4. Validation: Seek further information to validate a purchase decision. The final part of the purchase

Second, the social dimension and referrals shape our journeys and decision making today—both positively and negatively. In the past, and definitely at the beginning of the internet in the 1990s, consumers made their decisions alone, and it was a one-way street: There was content and there was the reader/consumer. Today, all the purchase platforms contain reviews, guest scores, and feedback from others, and consumers can rank the alternatives based on those. Moreover, the abundance and frequency of interaction on Facebook, Instagram, Snap, Reddit, Pinterest, WeChat, and many others power and affect most of the stages of the consumer shopping journey. Social platforms can create the inspiration; they enable us to explore the alternatives; they help us create the consideration set; they help us get into the purchase—and the recent pushes to make shopping easier by, for example, Facebook, indicate that they might even be interested in enabling the actual purchase.

Third, today’s consumers are cross-device masters. They don’t use just a desktop PC for all the above; instead, they actively own and use smartphones, tablets, desktop PCs, and laptops; they engage daily with their big-screen TVs; and they are adopting still more new devices like smart watches, smarter video game consoles, digital home hubs, smart speakers, and others. This means consumers also use these devices for multiple purposes, and each device has its own sweet spot. People are liquid in moving from one device to another—maybe exploring and gaining ideas about a new e-bike on their smartphone while lounging on the outdoor sofa, then picking up their tablet to check a YouTube clip about that new bike, but then going indoors to actually buy the bike from Amazon on their PCs—where they feel more secure.

Fourth, time decay is involved—people do not normally make decisions quickly. We collect ideas and store them; we use bookmarks and Pinterest pins; and we tag products on wish lists (this goes all the way from wine to consumer electronics). We go through the stages above (sometimes even taking as long as 8-12 months). Some products have naturally shorter journey lengths (such as a refill of our favorite coffee beans online) while some take longer (like getting a new mortgage online, buying a car, leasing a new flat, etc.).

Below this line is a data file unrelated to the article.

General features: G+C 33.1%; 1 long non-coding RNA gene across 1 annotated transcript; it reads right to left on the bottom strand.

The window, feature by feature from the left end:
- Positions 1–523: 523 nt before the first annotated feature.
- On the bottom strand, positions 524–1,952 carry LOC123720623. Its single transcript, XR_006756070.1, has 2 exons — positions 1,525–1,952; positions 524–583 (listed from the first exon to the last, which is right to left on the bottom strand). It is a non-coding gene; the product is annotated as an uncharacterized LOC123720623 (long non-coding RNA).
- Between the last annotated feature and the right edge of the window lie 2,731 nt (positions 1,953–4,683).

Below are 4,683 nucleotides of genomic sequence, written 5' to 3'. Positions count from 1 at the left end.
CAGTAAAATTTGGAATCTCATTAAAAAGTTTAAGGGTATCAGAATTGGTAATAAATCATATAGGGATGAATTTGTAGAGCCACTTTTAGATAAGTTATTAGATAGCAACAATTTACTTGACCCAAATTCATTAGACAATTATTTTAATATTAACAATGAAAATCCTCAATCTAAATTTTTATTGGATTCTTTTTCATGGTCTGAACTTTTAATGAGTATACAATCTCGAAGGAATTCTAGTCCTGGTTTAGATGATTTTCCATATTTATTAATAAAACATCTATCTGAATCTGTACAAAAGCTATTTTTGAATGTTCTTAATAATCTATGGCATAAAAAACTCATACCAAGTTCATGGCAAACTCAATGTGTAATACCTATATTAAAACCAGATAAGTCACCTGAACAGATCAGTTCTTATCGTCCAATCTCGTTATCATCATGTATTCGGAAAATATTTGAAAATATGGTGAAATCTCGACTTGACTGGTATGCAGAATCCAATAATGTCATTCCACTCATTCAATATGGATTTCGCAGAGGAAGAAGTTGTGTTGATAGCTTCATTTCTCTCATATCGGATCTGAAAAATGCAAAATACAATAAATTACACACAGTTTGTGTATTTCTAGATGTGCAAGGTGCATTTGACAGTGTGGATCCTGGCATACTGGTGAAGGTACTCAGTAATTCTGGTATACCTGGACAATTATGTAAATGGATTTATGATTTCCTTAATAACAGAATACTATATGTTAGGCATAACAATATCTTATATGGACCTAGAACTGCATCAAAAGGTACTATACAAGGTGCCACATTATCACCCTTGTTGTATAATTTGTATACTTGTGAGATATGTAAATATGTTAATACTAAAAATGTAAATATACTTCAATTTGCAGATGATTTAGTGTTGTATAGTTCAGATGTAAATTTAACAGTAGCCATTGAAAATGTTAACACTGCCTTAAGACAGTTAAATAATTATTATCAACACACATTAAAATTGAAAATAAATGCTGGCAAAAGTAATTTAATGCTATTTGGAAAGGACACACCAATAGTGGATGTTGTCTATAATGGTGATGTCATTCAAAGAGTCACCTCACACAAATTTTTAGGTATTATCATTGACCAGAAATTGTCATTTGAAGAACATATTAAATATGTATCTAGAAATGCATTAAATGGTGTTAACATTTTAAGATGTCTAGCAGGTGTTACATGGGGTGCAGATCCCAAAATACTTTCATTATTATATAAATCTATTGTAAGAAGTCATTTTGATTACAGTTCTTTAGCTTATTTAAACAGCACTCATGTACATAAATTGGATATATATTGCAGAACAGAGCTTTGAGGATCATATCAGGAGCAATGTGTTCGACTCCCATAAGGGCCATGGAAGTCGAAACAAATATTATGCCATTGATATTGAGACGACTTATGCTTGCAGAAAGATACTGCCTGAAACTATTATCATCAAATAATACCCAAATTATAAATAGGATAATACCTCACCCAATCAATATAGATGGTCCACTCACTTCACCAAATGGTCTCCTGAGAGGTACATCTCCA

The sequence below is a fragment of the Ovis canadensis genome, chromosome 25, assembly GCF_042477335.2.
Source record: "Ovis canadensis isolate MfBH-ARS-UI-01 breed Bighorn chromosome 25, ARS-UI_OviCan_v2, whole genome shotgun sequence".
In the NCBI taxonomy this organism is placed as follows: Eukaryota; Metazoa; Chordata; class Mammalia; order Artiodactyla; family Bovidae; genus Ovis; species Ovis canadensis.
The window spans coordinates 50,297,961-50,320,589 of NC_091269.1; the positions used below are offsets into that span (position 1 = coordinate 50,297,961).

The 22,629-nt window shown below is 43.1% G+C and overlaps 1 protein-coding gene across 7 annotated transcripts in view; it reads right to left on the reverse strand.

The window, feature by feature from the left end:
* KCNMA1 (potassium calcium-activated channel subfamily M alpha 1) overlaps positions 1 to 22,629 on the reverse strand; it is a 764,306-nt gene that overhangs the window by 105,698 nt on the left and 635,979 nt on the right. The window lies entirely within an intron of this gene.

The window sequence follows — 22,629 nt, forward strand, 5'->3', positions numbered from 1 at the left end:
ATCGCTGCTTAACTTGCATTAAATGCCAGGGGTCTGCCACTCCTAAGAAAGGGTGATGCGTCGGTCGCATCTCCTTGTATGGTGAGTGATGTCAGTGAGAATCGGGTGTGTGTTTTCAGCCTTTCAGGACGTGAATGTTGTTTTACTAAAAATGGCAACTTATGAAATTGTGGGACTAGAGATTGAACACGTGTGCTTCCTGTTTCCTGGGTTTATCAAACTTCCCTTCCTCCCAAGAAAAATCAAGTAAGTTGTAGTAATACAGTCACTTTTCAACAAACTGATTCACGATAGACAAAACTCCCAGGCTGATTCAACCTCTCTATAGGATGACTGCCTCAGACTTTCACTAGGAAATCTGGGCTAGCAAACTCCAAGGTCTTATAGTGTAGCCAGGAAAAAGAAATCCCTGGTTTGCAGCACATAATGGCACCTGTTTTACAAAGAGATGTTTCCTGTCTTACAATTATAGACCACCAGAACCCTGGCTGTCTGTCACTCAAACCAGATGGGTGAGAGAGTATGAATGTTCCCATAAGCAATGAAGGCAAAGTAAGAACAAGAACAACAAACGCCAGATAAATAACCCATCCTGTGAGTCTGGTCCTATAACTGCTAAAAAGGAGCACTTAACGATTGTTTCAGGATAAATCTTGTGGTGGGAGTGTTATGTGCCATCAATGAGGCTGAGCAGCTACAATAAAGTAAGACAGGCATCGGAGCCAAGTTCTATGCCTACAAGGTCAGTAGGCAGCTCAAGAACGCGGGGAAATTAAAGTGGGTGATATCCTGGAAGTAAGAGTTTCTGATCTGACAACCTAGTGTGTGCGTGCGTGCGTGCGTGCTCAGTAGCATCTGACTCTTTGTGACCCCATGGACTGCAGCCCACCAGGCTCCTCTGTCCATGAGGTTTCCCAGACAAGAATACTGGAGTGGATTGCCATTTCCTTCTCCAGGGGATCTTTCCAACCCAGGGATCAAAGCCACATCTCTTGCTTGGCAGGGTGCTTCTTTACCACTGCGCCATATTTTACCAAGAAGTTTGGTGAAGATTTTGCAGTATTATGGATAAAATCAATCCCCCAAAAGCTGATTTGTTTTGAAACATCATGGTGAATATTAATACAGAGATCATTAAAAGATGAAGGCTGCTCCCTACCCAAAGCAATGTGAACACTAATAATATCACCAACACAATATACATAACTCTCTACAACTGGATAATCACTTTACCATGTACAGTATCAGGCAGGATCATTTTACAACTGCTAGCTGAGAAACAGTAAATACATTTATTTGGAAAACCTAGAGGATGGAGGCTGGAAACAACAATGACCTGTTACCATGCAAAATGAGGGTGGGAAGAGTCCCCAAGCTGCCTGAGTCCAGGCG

Fifth, journeys can be non-linear. While consumers may feel like they are ready to enter the Validation stage, seeing a new (naturally targeted) ad or speaking with a friend might lead them back to an earlier stage—causing them to explore more and consider new products. Maybe something makes them drop the whole idea of buying a new e-bike and instead makes them want to invest in other sports—immediately sending them back to the inspiration stage. While their main goal is the same (buying something sporty for leisure), they want to gain more inspiration first.

Sixth, journeys can involve multiple contexts—in a sequence or simultaneously. This means all kinds of things (which makes market research modeling harder). Along their journey, consumers still go into offline shops and/or use online devices. They might visit the e-bike store on Main Street but, even while they’re still in the store, they will use their smartphone to check reviews about these bikes. In some cases, people first gain ideas on a digital device, and then go and check (and buy) the product in a brick-and-mortar location. Sometimes people multitask with devices. They rank products on Amazon on their laptop, but, with their other hand, use the smartphone to see if anybody has tweeted about the product lately. There are multiple, and complex, contexts involved when people are shopping.


As we have seen, consumer online and offline shopping has changed a lot over the past decades, even over the past years. Therefore, the old approaches or frameworks for measuring shopping are simply not adequate.

Stay tuned, we will explain shortly a bit more about our approach for measuring consumer journeys!

If you want to learn more about Verto’s consumer journey research, and how it could help you, please contact!